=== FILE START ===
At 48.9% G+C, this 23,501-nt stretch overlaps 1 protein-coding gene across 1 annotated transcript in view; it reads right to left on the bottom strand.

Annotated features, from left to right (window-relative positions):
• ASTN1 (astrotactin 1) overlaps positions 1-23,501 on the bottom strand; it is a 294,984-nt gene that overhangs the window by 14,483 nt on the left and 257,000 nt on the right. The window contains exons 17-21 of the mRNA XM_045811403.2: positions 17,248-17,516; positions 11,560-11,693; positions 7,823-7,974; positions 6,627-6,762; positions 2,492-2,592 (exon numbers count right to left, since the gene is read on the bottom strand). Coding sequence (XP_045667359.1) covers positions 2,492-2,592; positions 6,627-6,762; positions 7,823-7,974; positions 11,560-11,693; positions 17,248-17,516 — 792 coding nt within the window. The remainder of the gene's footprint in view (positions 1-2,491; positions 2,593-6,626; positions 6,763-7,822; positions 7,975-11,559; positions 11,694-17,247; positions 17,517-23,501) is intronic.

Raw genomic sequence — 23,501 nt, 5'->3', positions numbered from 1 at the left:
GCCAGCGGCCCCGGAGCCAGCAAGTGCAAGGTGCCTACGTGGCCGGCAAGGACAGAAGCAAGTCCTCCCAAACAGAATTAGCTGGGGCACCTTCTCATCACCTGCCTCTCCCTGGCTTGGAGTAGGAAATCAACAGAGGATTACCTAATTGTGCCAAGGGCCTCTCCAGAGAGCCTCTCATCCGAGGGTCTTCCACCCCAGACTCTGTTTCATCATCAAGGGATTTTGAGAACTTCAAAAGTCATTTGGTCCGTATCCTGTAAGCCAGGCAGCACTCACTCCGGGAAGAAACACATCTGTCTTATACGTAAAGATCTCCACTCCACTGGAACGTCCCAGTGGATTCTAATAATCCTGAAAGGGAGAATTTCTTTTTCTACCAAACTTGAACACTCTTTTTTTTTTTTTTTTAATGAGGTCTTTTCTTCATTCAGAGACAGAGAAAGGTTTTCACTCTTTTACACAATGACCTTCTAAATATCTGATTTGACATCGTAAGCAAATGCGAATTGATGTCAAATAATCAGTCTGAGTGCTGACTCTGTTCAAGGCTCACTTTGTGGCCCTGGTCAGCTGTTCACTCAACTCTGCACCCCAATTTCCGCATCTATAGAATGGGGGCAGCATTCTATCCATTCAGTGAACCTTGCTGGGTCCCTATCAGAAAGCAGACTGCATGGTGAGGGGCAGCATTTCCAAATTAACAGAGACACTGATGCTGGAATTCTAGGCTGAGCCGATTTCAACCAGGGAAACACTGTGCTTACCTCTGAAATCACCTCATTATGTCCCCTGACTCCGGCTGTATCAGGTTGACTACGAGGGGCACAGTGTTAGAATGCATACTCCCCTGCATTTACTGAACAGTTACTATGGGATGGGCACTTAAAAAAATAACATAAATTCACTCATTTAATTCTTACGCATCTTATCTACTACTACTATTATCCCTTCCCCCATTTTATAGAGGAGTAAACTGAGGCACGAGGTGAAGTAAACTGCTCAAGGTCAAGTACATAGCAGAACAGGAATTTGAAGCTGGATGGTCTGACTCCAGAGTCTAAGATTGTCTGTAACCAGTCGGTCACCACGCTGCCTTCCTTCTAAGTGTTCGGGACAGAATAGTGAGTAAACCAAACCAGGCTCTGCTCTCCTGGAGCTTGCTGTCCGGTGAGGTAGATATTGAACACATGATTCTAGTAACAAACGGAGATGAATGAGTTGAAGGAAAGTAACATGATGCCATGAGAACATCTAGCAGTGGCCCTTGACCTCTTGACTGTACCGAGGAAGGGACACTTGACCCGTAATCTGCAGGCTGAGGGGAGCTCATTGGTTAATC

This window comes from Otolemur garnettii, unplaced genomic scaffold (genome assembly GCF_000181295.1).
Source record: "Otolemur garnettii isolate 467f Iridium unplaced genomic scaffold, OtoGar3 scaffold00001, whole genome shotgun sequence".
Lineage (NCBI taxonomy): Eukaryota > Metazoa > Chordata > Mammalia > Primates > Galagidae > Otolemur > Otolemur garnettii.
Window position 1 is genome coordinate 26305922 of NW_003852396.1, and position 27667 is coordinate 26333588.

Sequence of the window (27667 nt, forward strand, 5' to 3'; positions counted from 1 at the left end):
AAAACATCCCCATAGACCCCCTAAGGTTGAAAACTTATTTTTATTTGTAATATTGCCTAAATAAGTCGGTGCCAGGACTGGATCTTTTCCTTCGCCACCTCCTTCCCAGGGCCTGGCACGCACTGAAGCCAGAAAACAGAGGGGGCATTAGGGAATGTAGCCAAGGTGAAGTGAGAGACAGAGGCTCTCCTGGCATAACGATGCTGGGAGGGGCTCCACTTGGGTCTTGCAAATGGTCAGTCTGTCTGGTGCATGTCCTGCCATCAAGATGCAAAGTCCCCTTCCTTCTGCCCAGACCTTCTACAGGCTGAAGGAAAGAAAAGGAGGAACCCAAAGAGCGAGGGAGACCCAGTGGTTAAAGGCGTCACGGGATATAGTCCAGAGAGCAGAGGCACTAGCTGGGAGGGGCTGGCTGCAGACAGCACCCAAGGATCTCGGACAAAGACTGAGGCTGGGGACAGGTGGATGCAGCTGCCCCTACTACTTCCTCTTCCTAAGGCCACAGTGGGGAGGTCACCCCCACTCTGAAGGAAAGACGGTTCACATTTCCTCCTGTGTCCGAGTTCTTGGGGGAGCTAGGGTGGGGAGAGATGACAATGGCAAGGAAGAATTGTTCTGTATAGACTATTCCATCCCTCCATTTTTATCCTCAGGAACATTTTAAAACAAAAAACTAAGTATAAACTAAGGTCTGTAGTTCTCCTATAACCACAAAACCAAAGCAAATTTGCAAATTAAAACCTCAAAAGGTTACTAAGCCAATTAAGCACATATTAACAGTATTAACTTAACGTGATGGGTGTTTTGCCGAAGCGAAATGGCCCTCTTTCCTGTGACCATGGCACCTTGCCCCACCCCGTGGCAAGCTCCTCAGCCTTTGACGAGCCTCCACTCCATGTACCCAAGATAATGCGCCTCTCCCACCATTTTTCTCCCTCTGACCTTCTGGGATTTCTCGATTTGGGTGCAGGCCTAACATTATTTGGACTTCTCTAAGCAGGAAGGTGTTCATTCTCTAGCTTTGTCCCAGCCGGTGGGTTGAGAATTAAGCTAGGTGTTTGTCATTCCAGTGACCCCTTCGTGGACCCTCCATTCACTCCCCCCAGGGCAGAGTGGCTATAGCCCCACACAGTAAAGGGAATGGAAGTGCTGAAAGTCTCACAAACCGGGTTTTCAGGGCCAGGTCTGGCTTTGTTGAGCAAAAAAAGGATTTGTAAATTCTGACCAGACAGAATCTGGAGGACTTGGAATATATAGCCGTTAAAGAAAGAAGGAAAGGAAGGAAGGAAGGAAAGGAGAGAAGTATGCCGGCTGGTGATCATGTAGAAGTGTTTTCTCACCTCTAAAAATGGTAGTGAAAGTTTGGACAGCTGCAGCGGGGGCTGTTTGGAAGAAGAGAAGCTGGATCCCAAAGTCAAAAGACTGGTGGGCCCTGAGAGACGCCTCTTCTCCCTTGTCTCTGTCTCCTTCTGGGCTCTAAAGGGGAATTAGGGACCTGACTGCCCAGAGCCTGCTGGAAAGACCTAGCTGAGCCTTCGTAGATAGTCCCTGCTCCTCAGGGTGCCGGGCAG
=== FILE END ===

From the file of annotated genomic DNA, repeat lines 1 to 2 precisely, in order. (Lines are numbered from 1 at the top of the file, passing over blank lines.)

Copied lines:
At 48.9% G+C, this 23,501-nt stretch overlaps 1 protein-coding gene across 1 annotated transcript in view; it reads right to left on the bottom strand.

Annotated features, from left to right (window-relative positions):